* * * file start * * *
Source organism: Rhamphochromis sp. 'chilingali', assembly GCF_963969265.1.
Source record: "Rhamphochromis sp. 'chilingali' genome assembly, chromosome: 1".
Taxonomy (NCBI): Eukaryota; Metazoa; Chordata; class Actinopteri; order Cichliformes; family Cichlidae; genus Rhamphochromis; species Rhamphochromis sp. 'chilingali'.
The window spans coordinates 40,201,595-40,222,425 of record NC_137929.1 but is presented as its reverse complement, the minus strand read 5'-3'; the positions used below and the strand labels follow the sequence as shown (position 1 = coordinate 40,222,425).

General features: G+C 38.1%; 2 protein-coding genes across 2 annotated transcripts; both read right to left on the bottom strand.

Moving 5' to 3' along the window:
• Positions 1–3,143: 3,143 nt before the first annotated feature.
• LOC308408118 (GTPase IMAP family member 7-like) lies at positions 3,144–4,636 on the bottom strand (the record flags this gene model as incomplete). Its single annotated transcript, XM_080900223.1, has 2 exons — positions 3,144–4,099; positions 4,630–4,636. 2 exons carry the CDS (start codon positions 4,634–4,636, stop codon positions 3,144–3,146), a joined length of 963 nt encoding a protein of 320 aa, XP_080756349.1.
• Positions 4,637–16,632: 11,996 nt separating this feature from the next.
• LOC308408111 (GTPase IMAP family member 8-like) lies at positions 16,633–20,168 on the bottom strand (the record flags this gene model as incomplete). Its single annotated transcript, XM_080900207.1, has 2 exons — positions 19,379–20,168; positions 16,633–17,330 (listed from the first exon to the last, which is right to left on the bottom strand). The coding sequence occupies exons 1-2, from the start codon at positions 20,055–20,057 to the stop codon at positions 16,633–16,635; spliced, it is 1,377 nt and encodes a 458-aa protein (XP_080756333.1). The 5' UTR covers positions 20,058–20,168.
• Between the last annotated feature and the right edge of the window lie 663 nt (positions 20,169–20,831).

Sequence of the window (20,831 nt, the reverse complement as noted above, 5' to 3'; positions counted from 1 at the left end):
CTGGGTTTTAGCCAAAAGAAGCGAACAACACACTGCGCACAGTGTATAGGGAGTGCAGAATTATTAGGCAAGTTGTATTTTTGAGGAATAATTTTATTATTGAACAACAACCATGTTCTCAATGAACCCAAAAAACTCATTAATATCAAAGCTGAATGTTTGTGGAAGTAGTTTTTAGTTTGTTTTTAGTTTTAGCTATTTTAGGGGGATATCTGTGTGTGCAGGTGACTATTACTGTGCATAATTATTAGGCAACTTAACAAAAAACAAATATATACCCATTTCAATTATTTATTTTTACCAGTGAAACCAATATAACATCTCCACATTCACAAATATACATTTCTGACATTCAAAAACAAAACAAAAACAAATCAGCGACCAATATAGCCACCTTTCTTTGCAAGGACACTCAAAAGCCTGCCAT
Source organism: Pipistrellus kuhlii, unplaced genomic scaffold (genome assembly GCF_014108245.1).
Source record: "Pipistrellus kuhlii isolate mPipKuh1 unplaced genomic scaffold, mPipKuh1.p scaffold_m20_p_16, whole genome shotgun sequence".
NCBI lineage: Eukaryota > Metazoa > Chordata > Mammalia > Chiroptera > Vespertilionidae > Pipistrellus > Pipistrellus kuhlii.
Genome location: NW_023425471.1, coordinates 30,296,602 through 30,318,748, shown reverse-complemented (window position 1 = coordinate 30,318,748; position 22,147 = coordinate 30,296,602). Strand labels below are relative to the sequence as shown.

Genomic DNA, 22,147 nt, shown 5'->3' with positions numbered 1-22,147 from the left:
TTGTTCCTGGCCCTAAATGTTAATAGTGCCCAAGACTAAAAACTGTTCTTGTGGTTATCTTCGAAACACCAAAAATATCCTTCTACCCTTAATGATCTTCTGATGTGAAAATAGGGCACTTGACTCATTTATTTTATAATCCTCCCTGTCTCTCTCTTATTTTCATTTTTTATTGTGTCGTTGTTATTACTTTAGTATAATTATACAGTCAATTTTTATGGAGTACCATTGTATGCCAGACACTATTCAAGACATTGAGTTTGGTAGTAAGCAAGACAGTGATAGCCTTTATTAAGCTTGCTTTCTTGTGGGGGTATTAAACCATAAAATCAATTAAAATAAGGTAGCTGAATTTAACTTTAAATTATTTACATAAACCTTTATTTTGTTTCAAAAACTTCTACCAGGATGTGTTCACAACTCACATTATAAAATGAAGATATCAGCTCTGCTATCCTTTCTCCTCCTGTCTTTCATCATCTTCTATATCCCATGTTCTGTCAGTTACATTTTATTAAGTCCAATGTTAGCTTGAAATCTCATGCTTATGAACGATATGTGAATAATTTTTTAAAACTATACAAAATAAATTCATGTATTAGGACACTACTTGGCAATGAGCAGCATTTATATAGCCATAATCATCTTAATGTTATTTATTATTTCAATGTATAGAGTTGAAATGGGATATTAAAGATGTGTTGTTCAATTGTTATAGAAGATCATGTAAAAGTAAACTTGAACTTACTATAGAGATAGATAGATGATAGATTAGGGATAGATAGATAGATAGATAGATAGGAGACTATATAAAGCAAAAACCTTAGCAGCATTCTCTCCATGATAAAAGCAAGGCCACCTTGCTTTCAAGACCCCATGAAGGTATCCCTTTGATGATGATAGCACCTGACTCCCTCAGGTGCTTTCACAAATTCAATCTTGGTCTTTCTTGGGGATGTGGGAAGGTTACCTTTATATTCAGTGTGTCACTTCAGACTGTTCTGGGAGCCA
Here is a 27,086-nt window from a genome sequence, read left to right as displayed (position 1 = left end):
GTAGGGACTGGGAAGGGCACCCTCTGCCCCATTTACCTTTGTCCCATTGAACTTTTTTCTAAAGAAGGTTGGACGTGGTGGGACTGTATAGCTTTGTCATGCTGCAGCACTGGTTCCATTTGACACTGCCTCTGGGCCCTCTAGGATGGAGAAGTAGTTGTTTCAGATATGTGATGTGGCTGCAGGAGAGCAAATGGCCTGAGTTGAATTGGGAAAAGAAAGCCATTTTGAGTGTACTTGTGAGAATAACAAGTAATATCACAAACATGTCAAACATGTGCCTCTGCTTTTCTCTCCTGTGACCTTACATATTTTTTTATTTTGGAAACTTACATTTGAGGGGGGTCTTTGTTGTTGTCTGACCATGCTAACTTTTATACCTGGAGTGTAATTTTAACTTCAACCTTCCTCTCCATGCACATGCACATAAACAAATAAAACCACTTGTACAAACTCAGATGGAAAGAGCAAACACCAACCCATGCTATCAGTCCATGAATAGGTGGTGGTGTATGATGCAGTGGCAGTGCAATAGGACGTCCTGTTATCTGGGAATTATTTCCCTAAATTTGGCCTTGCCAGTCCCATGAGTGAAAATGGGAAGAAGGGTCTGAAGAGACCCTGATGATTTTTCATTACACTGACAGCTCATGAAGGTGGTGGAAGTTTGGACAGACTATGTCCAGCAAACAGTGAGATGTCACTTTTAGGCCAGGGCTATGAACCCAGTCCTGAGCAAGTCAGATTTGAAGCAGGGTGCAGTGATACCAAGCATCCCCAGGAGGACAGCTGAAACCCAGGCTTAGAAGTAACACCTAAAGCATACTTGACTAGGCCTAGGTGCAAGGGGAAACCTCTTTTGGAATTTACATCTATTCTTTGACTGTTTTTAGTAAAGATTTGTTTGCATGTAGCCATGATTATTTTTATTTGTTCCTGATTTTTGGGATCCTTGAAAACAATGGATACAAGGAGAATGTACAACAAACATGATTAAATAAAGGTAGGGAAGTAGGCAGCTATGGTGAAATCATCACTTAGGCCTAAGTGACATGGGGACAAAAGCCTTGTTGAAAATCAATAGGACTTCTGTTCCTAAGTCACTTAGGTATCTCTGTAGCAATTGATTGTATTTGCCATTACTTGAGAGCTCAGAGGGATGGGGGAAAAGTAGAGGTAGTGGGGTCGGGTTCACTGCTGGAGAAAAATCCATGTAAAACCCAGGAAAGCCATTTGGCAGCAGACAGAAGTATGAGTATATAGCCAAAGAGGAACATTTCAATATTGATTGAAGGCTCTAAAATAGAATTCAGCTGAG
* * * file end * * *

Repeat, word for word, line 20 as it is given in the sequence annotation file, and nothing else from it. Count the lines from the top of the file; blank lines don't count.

Here is a 27,086-nt window from a genome sequence, read left to right as displayed (position 1 = left end):